Actually, yes, a lot of TV pilots have not been aired. It's a nice bonus when you can air the pilot as part of the series, but it's not guaranteed, especially not in the '60s. Back then, pilots really were intended more as demo reels to sell a show to networks, and it wasn't a given that they would ever air on TV (which is why "The Cage" was over 60 minutes long and couldn't possibly have fit into a standard broadcast time slot). You pour money into the pilot because it's what will get the series on the air if it's good enough. It's an investment that you're hoping will lead to a bigger payoff.

Yes, often, when it's feasible, the pilot will be shown as part of the series, or if a lot of changes are made, will have portions of it recycled in various series episodes (as with "The Cage" and the pilots of shows like Gilligan's Island, Lost in Space, and more recently Dollhouse). You do want to recoup that investment if you can. But sometimes pilots are never broadcast at all, like the original pilots of Buffy the Vampire Slayer and Avatar: The Last Airbender.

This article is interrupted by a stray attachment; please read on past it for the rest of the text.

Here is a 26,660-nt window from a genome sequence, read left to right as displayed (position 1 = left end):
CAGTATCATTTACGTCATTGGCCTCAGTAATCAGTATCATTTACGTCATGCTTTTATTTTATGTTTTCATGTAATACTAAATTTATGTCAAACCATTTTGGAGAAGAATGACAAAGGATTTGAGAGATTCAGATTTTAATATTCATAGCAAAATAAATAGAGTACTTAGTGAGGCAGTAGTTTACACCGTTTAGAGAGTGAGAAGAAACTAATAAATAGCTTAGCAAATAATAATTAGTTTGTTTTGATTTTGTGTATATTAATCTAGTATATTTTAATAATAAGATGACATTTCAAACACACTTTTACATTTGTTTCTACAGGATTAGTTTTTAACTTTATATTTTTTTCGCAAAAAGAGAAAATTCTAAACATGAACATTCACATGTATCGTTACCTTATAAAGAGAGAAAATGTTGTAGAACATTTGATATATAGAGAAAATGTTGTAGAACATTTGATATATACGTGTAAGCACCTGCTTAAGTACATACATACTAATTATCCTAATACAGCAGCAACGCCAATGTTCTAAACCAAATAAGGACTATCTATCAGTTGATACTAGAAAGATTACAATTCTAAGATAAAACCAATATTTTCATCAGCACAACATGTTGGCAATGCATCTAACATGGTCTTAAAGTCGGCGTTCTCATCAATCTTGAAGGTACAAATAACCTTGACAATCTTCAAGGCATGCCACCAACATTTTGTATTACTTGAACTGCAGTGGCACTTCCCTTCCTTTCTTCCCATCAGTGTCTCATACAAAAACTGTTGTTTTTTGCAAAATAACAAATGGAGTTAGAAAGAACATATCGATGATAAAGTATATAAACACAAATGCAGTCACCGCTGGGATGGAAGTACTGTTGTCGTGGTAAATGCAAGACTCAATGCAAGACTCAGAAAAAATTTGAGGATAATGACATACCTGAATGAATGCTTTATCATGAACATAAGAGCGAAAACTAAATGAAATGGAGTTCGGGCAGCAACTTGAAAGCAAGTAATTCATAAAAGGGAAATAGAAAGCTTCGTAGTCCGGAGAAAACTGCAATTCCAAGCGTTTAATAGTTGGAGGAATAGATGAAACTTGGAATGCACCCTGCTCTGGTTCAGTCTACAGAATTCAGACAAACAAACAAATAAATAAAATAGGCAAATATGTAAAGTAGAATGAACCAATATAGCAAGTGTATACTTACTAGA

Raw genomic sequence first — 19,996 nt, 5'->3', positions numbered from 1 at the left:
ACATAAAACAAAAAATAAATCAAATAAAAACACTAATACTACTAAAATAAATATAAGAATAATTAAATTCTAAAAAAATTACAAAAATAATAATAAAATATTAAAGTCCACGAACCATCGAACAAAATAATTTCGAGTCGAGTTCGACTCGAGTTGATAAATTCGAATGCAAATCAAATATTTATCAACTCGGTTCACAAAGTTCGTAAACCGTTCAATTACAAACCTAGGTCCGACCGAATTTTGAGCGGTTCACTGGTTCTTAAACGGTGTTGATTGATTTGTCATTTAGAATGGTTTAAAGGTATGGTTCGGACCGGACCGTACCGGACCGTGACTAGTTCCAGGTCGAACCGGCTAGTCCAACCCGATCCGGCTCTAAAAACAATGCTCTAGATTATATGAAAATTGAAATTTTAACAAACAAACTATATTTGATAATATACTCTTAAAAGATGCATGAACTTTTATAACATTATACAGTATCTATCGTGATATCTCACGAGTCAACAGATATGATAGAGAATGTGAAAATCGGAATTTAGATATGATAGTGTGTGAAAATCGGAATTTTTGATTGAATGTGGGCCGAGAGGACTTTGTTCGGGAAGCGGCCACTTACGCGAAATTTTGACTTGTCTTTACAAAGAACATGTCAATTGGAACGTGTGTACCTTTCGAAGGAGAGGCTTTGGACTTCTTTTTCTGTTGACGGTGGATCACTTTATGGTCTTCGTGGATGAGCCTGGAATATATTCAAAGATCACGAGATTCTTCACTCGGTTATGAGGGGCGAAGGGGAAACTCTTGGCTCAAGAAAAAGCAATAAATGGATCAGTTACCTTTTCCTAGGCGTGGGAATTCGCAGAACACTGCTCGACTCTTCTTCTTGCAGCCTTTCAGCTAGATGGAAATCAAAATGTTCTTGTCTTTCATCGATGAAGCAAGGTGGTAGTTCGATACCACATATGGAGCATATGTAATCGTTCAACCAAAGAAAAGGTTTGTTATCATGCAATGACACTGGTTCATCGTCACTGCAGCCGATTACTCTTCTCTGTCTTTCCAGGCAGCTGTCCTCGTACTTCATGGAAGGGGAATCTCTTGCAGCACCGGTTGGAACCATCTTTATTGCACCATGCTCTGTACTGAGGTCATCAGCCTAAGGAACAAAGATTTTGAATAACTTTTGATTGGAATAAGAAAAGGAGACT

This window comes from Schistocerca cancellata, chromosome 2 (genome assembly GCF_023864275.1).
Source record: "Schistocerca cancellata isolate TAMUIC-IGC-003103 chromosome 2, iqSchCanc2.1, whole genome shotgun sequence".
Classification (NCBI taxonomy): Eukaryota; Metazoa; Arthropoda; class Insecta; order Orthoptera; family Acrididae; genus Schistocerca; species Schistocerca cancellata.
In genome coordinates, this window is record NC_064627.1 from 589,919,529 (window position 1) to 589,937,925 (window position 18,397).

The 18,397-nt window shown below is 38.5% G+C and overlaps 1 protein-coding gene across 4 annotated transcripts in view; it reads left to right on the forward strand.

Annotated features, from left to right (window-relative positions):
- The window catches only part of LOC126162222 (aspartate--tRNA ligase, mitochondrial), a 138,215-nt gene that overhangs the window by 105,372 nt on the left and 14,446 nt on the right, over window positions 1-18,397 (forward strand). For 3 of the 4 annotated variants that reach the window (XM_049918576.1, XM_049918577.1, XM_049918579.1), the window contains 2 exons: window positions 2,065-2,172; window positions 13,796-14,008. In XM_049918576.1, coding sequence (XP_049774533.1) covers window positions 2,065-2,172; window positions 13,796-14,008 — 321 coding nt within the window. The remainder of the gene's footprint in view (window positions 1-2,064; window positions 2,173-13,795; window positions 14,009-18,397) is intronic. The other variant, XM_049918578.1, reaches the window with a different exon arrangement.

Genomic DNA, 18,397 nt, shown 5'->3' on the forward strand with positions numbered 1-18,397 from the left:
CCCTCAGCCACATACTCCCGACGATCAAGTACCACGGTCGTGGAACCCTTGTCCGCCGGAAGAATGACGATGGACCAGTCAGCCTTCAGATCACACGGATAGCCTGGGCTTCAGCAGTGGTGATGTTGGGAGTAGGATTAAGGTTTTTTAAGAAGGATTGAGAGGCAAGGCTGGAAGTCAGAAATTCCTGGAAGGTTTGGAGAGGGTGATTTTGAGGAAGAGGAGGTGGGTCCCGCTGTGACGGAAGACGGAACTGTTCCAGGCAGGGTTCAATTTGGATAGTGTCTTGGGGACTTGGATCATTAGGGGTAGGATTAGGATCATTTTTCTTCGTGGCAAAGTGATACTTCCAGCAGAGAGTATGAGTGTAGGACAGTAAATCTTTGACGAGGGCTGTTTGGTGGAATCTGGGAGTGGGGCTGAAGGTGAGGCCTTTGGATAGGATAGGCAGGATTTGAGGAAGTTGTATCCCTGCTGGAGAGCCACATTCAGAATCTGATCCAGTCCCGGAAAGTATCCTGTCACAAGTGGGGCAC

As for exposition, it's no more so than any other episode. It sets of the story, not the series premise. It doesn't spend a half hour introducing every single main character, it actually moves very quickly from the start to the main action and conflict. It's an excellent sci-fi story with lots of theatricality and an an awesome fistfight at the end.
Well, leaving aside production order concerns and thinking only about which episode would be the best introduction to the show and its world, I'd say "The Corbomite Maneuver" would be a better intro than "Where No Man." WNM lacks McCoy and Uhura, it focuses heavily on characters who don't survive the episode, and its "look and feel" are different from the series. TCM is a good, solid introduction to the ensemble in their familiar roles, and most importantly it's a great introduction to the meaning and purpose of the Enterprise's mission and what the characters believe in and stand for.